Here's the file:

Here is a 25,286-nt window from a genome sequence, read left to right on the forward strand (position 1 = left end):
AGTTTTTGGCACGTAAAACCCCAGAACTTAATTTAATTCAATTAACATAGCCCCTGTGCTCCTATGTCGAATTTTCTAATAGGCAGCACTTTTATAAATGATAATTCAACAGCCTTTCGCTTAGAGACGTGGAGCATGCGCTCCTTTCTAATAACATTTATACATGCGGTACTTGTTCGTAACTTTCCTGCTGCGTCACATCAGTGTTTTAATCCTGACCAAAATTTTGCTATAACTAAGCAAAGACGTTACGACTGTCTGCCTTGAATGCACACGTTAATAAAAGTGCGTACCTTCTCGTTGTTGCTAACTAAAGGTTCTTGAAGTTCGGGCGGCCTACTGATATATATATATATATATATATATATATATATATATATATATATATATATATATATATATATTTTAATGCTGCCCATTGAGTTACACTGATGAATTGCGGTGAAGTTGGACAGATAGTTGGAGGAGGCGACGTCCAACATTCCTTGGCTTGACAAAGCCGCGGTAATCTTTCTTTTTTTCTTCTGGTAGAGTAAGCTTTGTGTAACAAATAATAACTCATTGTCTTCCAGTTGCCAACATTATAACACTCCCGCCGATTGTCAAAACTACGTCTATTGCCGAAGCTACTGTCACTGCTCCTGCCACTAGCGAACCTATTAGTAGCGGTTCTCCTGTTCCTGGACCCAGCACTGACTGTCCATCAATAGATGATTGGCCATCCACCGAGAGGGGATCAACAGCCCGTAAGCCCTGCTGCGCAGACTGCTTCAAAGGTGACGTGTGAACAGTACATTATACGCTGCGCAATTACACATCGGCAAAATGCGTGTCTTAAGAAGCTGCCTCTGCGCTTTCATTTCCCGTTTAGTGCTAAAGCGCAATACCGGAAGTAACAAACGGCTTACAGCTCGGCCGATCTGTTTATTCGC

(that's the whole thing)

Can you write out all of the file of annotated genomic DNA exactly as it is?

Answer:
Here is a 25,286-nt window from a genome sequence, read left to right on the forward strand (position 1 = left end):
AGTTTTTGGCACGTAAAACCCCAGAACTTAATTTAATTCAATTAACATAGCCCCTGTGCTCCTATGTCGAATTTTCTAATAGGCAGCACTTTTATAAATGATAATTCAACAGCCTTTCGCTTAGAGACGTGGAGCATGCGCTCCTTTCTAATAACATTTATACATGCGGTACTTGTTCGTAACTTTCCTGCTGCGTCACATCAGTGTTTTAATCCTGACCAAAATTTTGCTATAACTAAGCAAAGACGTTACGACTGTCTGCCTTGAATGCACACGTTAATAAAAGTGCGTACCTTCTCGTTGTTGCTAACTAAAGGTTCTTGAAGTTCGGGCGGCCTACTGATATATATATATATATATATATATATATATATATATATATATATATATATATATATATATATTTTAATGCTGCCCATTGAGTTACACTGATGAATTGCGGTGAAGTTGGACAGATAGTTGGAGGAGGCGACGTCCAACATTCCTTGGCTTGACAAAGCCGCGGTAATCTTTCTTTTTTTCTTCTGGTAGAGTAAGCTTTGTGTAACAAATAATAACTCATTGTCTTCCAGTTGCCAACATTATAACACTCCCGCCGATTGTCAAAACTACGTCTATTGCCGAAGCTACTGTCACTGCTCCTGCCACTAGCGAACCTATTAGTAGCGGTTCTCCTGTTCCTGGACCCAGCACTGACTGTCCATCAATAGATGATTGGCCATCCACCGAGAGGGGATCAACAGCCCGTAAGCCCTGCTGCGCAGACTGCTTCAAAGGTGACGTGTGAACAGTACATTATACGCTGCGCAATTACACATCGGCAAAATGCGTGTCTTAAGAAGCTGCCTCTGCGCTTTCATTTCCCGTTTAGTGCTAAAGCGCAATACCGGAAGTAACAAACGGCTTACAGCTCGGCCGATCTGTTTATTCGC